- January 12, 2023
- Posted by: administrator
- Category: Social Media
Twitter finally addressed reports that a dataset of email addresses linked to hundreds of millions of Twitter users was leaked and put up for sale online, saying that it found no evidence the data was obtained by exploiting a vulnerability in its systems.
“In response to recent media reports of Twitter users’ data being sold online, we conducted a thorough investigation and there is no evidence that data recently being sold was obtained by exploiting a vulnerability of Twitter systems,” the company said.
In August, the company confirmed that a data leak impacting 5.4 million Twitter users resulted from threat actors exploiting a vulnerability fixed in January 2022.
This flaw enabled the attackers to link email addresses and phone numbers to Twitter users’ accounts.
Today, Twitter said that another dataset containing email addresses linked to 200 million Twitter users that reportedly got leaked online earlier this month was not obtained by exploiting the vulnerability patched in January 2022.
“[The] 200 million dataset could not be correlated with the previously reported incident or any data originating from an exploitation of Twitter systems,” Twitter said.
“None of the datasets analyzed contained passwords or information that could lead to passwords being compromised.”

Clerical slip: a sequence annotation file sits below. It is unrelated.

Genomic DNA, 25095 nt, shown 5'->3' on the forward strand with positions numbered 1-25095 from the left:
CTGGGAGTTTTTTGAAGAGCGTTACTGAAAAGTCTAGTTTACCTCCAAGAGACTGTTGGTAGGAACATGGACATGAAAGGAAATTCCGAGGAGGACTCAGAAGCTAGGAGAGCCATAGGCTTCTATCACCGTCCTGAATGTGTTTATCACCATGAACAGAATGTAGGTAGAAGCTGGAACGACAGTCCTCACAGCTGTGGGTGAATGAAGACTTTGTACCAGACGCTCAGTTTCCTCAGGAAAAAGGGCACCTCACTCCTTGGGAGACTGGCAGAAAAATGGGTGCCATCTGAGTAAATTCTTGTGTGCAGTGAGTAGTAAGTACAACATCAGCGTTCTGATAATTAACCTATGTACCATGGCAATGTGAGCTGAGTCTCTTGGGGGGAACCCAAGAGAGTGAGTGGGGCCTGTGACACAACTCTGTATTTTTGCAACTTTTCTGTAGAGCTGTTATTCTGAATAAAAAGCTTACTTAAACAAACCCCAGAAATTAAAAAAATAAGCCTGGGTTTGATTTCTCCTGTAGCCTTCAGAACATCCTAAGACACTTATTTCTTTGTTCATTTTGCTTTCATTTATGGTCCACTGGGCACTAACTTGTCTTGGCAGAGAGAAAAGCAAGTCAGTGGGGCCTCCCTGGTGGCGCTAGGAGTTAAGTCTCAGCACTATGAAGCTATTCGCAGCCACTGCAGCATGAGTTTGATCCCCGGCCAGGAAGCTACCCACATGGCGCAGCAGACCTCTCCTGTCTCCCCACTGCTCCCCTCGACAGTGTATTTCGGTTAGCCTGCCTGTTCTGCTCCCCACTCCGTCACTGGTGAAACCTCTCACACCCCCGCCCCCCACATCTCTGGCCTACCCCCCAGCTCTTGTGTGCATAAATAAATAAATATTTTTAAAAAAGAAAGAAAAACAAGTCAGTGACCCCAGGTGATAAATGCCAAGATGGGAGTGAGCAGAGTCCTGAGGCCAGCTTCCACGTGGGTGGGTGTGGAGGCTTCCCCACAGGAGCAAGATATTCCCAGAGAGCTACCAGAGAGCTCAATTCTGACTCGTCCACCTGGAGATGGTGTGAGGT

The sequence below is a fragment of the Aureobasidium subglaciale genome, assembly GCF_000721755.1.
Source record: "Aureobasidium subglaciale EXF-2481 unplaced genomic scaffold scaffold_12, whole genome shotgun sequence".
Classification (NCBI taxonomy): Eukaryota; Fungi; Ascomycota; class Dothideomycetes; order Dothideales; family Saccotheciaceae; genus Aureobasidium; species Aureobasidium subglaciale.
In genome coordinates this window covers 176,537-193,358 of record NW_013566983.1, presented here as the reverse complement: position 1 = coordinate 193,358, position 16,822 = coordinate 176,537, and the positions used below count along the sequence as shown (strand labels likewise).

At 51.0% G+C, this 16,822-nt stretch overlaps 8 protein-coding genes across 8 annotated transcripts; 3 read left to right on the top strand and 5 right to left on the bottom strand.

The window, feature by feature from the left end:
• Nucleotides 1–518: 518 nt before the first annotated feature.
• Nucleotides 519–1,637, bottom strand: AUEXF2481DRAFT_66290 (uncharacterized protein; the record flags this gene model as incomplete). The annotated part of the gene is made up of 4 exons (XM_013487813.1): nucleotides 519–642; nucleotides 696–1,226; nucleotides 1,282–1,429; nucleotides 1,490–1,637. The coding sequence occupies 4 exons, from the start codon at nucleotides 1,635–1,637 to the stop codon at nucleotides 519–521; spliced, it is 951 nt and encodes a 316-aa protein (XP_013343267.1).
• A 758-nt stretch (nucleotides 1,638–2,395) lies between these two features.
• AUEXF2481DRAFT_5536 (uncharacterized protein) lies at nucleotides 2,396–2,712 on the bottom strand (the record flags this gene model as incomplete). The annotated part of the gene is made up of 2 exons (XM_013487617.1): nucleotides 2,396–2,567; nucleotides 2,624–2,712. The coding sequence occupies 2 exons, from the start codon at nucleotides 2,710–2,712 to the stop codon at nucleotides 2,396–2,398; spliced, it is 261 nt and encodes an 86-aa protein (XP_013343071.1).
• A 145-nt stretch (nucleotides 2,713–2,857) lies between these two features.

The company added that “based on information and intel analyzed to investigate the issue, there is no evidence that the data being sold online was obtained by exploiting a vulnerability of Twitter systems. The data is likely a collection of data already publicly available online through different sources.”
However, Twitter failed to explain in today’s statement how the Twitter users’ leaked data was accurately linked to email addresses associated with their accounts.
Twitter added that it’s currently in contact with Data Protection Authorities and other relevant data regulator bodies in multiple countries to provide additional details regarding the “alleged incidents.”
In December 2022, the Irish Data Protection Commission (DPC) announced that it launched an inquiry and “raised queries in relation to GDPR compliance” following news reports that the personal information of 5.4 million Twitter users was leaked online.
Two years before, in December 2020, the DPC fined Twitter €450,000 (~$550,000) after it failed to notify the data watchdog of a breach within the 72-hour timeframe required by EU’s General Data Protection Regulation (GDPR).
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